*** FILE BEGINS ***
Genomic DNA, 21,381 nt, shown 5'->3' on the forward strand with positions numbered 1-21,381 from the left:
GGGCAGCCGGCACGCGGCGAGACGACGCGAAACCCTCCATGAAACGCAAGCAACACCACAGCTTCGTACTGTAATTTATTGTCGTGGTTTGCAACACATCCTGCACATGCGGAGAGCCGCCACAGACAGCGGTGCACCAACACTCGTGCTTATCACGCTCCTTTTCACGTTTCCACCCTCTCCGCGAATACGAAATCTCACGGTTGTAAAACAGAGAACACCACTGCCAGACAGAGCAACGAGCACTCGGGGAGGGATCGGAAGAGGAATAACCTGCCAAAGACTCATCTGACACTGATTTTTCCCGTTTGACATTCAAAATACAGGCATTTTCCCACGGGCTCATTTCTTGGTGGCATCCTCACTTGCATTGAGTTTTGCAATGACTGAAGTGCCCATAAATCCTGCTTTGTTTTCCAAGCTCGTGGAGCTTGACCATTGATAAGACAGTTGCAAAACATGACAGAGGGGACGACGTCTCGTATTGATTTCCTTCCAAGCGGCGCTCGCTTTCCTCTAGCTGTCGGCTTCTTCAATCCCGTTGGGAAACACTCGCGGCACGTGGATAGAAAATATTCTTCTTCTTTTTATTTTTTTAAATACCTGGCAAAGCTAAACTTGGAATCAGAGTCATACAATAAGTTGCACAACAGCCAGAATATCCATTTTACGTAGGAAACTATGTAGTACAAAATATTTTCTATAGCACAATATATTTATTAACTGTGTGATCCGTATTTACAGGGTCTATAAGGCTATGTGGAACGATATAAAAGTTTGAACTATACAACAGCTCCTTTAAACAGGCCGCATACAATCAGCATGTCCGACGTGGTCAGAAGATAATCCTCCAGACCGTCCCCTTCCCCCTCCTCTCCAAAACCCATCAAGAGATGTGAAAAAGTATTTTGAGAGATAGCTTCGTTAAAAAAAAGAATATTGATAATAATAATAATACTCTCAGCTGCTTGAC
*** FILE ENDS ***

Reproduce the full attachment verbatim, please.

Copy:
Genomic DNA, 21,381 nt, shown 5'->3' on the forward strand with positions numbered 1-21,381 from the left:
GGGCAGCCGGCACGCGGCGAGACGACGCGAAACCCTCCATGAAACGCAAGCAACACCACAGCTTCGTACTGTAATTTATTGTCGTGGTTTGCAACACATCCTGCACATGCGGAGAGCCGCCACAGACAGCGGTGCACCAACACTCGTGCTTATCACGCTCCTTTTCACGTTTCCACCCTCTCCGCGAATACGAAATCTCACGGTTGTAAAACAGAGAACACCACTGCCAGACAGAGCAACGAGCACTCGGGGAGGGATCGGAAGAGGAATAACCTGCCAAAGACTCATCTGACACTGATTTTTCCCGTTTGACATTCAAAATACAGGCATTTTCCCACGGGCTCATTTCTTGGTGGCATCCTCACTTGCATTGAGTTTTGCAATGACTGAAGTGCCCATAAATCCTGCTTTGTTTTCCAAGCTCGTGGAGCTTGACCATTGATAAGACAGTTGCAAAACATGACAGAGGGGACGACGTCTCGTATTGATTTCCTTCCAAGCGGCGCTCGCTTTCCTCTAGCTGTCGGCTTCTTCAATCCCGTTGGGAAACACTCGCGGCACGTGGATAGAAAATATTCTTCTTCTTTTTATTTTTTTAAATACCTGGCAAAGCTAAACTTGGAATCAGAGTCATACAATAAGTTGCACAACAGCCAGAATATCCATTTTACGTAGGAAACTATGTAGTACAAAATATTTTCTATAGCACAATATATTTATTAACTGTGTGATCCGTATTTACAGGGTCTATAAGGCTATGTGGAACGATATAAAAGTTTGAACTATACAACAGCTCCTTTAAACAGGCCGCATACAATCAGCATGTCCGACGTGGTCAGAAGATAATCCTCCAGACCGTCCCCTTCCCCCTCCTCTCCAAAACCCATCAAGAGATGTGAAAAAGTATTTTGAGAGATAGCTTCGTTAAAAAAAAGAATATTGATAATAATAATAATACTCTCAGCTGCTTGAC